Third, governments and donors can be wary of those working on accountability – this means even with the right contacts and relationships within the government and international partners, we were often unable to engage and gather information. There have been reports of governments across the globe shrinking civic spaces during the pandemic. This happens for a variety of reasons – the government may see civil society as a threat or disruptor at a time when public opinion may not be in their favor. Governments are also reluctant to admit their shortcomings in terms of managing the pandemic and handling relief efforts. This may be true for international partners as well – gathering information from donors was equally difficult for our team. In Liberia, government inefficiency in distributing food assistance to vulnerable populations was highlighted in civil society organizations’ media and independent reports.
In a perception survey we carried out in 6 Liberian counties, 89% of respondents interviewed said they had not received any food assistance from the government. It is crucial for all those involved in managing relief efforts to provide regular updates to build public trust. This is especially important when plans change or are ineffective – clear and timely communication can help manage public expectations. Government agencies and international partners can, as a start, send out weekly press releases or daily media briefings stating the timeline and targets for their relief activities.
Fourth, there was a lack of reliable grievance redress mechanisms. Most of the time, we found that there was no way for people to register complaints related to COVID-19 relief efforts. People who were left out of the food assistance program complained they had reached out to those responsible for food distribution, but they did not get any response. Promoting existing government mechanisms could be a way to address this, and increase civic engagement and improve government accountability. For instance, Liberians should be able to access budget information by talking to their district representative or by joining County Council town hall meetings and public hearings; or by writing to their County Superintendent, Mayor or Commissioner. Through our bulletins, we aimed to make people aware of these different government mechanisms already in place at the local levels and encourage engagement with them. There are also examples of how other countries are doing this well during COVID-19 – which could be replicated even in a low-resource environment. In Odisha – eastern India, for example, the state government has set up dedicated call centers to address public queries about COVID-19; and an online Grievance Redressal Portal, even with minimal resources.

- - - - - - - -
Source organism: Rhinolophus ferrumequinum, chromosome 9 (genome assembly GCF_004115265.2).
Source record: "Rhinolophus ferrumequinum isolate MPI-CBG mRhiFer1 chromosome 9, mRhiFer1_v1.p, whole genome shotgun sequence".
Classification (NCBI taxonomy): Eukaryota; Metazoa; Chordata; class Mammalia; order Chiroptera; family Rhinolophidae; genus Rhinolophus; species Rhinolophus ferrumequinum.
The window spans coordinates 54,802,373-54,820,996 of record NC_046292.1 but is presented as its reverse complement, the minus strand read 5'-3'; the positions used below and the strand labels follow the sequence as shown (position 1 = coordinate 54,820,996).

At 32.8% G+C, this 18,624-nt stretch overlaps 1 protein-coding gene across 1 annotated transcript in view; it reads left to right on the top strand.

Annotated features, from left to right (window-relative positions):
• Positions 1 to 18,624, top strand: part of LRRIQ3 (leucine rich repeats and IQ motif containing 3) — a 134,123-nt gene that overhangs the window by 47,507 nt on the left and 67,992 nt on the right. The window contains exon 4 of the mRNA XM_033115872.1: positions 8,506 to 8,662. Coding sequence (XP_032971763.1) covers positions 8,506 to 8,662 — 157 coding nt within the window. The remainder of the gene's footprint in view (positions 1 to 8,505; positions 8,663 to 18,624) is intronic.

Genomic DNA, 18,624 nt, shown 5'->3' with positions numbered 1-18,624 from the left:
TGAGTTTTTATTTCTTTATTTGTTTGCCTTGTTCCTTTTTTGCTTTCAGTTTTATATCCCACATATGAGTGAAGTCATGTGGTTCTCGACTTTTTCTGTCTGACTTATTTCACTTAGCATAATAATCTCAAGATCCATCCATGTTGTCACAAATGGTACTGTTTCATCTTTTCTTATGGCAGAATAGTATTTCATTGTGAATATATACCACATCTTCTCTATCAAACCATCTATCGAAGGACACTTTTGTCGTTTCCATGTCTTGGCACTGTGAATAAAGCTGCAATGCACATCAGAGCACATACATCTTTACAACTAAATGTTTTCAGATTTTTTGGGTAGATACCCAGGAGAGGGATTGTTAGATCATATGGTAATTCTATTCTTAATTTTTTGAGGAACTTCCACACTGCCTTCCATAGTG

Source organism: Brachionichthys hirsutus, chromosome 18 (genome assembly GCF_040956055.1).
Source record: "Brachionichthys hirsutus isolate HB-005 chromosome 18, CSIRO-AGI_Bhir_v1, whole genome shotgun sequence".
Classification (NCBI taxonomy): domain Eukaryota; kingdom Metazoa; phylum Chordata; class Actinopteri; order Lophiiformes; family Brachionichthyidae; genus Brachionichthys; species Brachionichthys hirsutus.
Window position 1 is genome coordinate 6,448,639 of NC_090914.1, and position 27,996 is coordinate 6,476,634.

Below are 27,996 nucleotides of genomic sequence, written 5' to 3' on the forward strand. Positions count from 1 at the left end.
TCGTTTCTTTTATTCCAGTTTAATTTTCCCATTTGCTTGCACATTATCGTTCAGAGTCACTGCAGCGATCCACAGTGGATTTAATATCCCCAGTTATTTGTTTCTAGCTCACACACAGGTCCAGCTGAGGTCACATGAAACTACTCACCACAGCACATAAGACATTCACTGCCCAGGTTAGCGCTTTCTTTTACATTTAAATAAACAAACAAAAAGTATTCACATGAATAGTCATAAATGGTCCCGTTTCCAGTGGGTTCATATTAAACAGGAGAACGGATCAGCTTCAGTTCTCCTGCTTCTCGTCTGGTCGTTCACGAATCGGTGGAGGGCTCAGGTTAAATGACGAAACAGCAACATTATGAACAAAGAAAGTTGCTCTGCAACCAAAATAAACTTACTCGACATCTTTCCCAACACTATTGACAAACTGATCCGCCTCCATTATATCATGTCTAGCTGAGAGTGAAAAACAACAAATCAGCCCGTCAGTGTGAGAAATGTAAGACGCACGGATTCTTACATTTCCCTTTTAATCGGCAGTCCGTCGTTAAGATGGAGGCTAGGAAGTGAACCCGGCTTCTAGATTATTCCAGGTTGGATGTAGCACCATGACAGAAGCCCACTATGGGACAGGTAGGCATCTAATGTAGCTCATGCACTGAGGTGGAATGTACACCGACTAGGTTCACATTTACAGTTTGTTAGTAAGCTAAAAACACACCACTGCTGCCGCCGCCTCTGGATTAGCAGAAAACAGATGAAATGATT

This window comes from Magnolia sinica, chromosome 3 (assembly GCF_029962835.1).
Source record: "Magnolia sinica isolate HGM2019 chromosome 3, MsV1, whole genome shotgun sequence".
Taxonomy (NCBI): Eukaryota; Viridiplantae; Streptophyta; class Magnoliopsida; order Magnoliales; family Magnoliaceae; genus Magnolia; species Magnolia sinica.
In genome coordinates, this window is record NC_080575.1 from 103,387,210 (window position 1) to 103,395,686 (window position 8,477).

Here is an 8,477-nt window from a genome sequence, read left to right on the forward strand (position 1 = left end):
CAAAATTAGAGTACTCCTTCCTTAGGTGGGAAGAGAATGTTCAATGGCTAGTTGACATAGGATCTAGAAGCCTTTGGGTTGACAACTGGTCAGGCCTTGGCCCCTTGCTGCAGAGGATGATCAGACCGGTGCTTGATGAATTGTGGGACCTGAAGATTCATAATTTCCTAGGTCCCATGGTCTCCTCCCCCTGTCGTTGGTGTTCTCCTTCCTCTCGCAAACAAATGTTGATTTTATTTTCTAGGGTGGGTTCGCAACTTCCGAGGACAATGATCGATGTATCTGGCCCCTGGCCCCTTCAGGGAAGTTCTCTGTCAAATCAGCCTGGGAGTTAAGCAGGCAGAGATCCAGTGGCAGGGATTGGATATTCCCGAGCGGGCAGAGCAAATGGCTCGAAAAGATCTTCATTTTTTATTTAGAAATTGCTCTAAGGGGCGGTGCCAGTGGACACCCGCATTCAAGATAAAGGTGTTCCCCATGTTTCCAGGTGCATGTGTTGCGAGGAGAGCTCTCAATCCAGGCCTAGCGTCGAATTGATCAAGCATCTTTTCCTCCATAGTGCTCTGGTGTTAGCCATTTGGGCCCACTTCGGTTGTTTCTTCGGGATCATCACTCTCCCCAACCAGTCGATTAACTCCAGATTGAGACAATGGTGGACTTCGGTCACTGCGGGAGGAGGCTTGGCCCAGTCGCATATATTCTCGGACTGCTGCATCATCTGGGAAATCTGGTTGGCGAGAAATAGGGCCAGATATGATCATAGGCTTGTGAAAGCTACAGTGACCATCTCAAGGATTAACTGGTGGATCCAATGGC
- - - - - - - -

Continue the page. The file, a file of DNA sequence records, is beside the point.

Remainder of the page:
Finally, despite the challenges, CSOs have an essential role to play in filling information gaps and closing the feedback loop. The COVID-19 response and recovery is not over, and funds will continue to be poured into countries like Liberia. In the coming months, reports and stories on how these funds were misused will pop up. CSOs still need to be vigilant, seek information, and push for accountability, despite the challenges. Programs like the DCDJ program in Cote D’Ivoire – which has been supporting young people to collect and use data around healthcare issues – need to be scaled up. We can also learn from others like Compras COVID in Chile, which have found creative ways to popularize pandemic-related data. Liberia is finalizing its new OGP Action Plan – and this also provides a mechanism through which civil society can work collaboratively with the government at all levels to achieve key reforms related to the COVID-19 response. As vaccines become available, we must also ensure that local CSOs in countries like Liberia have the data, tools, and support they need to monitor donors and the government to ensure a fair, effective immunization process.
Nyema Richards is the Learning Manager at Accountability Lab Liberia. Sanjeeta Pant is a Programs and Learning Manager at Accountability Lab. Follow the Lab on Twitter @accountlab.